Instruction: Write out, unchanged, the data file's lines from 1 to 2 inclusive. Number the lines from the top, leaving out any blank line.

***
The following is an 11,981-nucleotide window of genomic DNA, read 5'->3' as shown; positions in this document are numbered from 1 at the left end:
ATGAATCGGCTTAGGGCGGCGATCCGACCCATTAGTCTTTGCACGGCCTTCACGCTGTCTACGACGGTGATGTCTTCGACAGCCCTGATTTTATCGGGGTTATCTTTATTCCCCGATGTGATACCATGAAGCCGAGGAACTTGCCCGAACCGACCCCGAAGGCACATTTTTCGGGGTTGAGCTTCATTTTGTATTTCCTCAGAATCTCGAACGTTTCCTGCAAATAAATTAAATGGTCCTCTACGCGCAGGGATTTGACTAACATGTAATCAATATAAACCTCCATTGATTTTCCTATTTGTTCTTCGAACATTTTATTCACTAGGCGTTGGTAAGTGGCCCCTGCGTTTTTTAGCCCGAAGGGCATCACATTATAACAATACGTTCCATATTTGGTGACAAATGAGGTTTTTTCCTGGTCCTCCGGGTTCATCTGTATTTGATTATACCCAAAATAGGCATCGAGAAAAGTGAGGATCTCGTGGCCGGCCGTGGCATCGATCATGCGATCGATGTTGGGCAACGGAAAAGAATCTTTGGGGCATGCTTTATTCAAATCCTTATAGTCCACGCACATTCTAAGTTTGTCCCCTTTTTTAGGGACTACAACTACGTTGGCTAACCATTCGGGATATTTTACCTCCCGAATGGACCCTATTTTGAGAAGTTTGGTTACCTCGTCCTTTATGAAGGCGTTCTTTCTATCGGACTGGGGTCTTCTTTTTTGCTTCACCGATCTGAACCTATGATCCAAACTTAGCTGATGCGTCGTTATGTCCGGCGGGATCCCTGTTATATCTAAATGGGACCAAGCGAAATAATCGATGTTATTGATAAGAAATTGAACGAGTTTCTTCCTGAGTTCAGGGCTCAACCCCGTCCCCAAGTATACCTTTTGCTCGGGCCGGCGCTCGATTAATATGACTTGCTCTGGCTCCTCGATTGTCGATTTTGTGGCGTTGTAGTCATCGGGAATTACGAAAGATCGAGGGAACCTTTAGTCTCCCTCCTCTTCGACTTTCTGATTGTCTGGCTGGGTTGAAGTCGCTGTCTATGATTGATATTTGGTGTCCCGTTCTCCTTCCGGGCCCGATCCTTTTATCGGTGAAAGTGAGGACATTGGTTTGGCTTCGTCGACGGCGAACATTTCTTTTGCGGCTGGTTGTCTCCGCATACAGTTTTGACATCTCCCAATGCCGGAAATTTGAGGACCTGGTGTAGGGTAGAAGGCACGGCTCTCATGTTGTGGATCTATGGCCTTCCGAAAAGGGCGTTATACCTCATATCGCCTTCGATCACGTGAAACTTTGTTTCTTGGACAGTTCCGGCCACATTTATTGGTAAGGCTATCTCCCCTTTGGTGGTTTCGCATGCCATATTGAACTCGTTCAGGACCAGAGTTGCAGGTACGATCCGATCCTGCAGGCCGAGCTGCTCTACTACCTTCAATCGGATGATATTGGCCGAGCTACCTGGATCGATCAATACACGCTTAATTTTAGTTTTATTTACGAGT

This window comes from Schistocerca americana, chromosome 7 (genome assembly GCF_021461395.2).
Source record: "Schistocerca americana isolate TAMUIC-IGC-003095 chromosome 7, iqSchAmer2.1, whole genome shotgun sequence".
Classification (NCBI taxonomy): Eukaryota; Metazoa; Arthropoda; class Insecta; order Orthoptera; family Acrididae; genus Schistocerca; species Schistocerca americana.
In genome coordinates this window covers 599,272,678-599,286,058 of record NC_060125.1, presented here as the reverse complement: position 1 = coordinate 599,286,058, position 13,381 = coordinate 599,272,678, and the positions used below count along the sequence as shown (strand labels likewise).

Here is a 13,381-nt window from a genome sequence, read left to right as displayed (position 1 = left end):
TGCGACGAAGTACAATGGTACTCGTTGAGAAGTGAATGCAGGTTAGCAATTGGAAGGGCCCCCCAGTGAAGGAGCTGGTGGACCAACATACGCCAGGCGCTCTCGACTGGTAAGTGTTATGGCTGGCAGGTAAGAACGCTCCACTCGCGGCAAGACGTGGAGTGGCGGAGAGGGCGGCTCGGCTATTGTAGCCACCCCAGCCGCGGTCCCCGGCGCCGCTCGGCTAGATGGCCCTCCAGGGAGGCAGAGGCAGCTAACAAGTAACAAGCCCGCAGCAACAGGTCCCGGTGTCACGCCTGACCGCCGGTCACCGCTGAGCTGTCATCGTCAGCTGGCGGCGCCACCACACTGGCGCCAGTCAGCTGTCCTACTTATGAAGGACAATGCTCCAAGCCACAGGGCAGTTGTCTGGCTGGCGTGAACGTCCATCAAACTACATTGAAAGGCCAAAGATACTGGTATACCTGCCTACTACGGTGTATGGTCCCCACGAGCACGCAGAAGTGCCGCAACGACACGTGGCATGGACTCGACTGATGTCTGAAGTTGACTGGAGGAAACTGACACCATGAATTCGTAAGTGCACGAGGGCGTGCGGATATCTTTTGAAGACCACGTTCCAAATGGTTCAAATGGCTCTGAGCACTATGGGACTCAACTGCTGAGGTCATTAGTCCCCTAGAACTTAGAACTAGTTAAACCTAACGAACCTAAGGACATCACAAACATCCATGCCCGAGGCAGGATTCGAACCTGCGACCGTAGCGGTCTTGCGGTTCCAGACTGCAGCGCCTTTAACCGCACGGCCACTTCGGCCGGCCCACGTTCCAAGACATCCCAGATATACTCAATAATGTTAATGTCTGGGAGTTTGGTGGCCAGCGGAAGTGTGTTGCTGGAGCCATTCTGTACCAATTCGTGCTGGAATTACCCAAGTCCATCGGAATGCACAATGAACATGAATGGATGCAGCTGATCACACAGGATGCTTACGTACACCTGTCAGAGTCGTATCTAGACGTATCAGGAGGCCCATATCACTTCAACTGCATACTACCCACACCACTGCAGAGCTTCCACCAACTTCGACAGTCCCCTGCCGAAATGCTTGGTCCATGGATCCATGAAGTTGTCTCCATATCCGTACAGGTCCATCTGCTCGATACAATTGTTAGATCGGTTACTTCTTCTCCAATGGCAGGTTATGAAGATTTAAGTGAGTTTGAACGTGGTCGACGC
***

The following is an 11,981-nucleotide window of genomic DNA, read 5'->3' as shown; positions in this document are numbered from 1 at the left end:
ATGAATCGGCTTAGGGCGGCGATCCGACCCATTAGTCTTTGCACGGCCTTCACGCTGTCTACGACGGTGATGTCTTCGACAGCCCTGATTTTATCGGGGTTATCTTTATTCCCCGATGTGATACCATGAAGCCGAGGAACTTGCCCGAACCGACCCCGAAGGCACATTTTTCGGGGTTGAGCTTCATTTTGTATTTCCTCAGAATCTCGAACGTTTCCTGCAAATAAATTAAATGGTCCTCTACGCGCAGGGATTTGACTAACATGTAATCAATATAAACCTCCATTGATTTTCCTATTTGTTCTTCGAACATTTTATTCACTAGGCGTTGGTAAGTGGCCCCTGCGTTTTTTAGCCCGAAGGGCATCACATTATAACAATACGTTCCATATTTGGTGACAAATGAGGTTTTTTCCTGGTCCTCCGGGTTCATCTGTATTTGATTATACCCAAAATAGGCATCGAGAAAAGTGAGGATCTCGTGGCCGGCCGTGGCATCGATCATGCGATCGATGTTGGGCAACGGAAAAGAATCTTTGGGGCATGCTTTATTCAAATCCTTATAGTCCACGCACATTCTAAGTTTGTCCCCTTTTTTAGGGACTACAACTACGTTGGCTAACCATTCGGGATATTTTACCTCCCGAATGGACCCTATTTTGAGAAGTTTGGTTACCTCGTCCTTTATGAAGGCGTTCTTTCTATCGGACTGGGGTCTTCTTTTTTGCTTCACCGATCTGAACCTATGATCCAAACTTAGCTGATGCGTCGTTATGTCCGGCGGGATCCCTGTTATATCTAAATGGGACCAAGCGAAATAATCGATGTTATTGATAAGAAATTGAACGAGTTTCTTCCTGAGTTCAGGGCTCAACCCCGTCCCCAAGTATACCTTTTGCTCGGGCCGGCGCTCGATTAATATGACTTGCTCTGGCTCCTCGATTGTCGATTTTGTGGCGTTGTAGTCATCGGGAATTACGAAAGATCGAGGGAACCTTTAGTCTCCCTCCTCTTCGACTTTCTGATTGTCTGGCTGGGTTGAAGTCGCTGTCTATGATTGATATTTGGTGTCCCGTTCTCCTTCCGGGCCCGATCCTTTTATCGGTGAAAGTGAGGACATTGGTTTGGCTTCGTCGACGGCGAACATTTCTTTTGCGGCTGGTTGTCTCCGCATACAGTTTTGACATCTCCCAATGCCGGAAATTTGAGGACCTGGTGTAGGGTAGAAGGCACGGCTCTCATGTTGTGGATCTATGGCCTTCCGAAAAGGGCGTTATACCTCATATCGCCTTCGATCACGTGAAACTTTGTTTCTTGGACAGTTCCGGCCACATTTATTGGTAAGGCTATCTCCCCTTTGGTGGTTTCGCATGCCATATTGAACTCGTTCAGGACCAGAGTTGCAGGTACGATCCGATCCTGCAGGCCGAGCTGCTCTACTACCTTCAATCGGATGATATTGGCCGAGCTACCTGGATCGATCAATACACGCTTAATTTTAGTTTTATTTACGAGT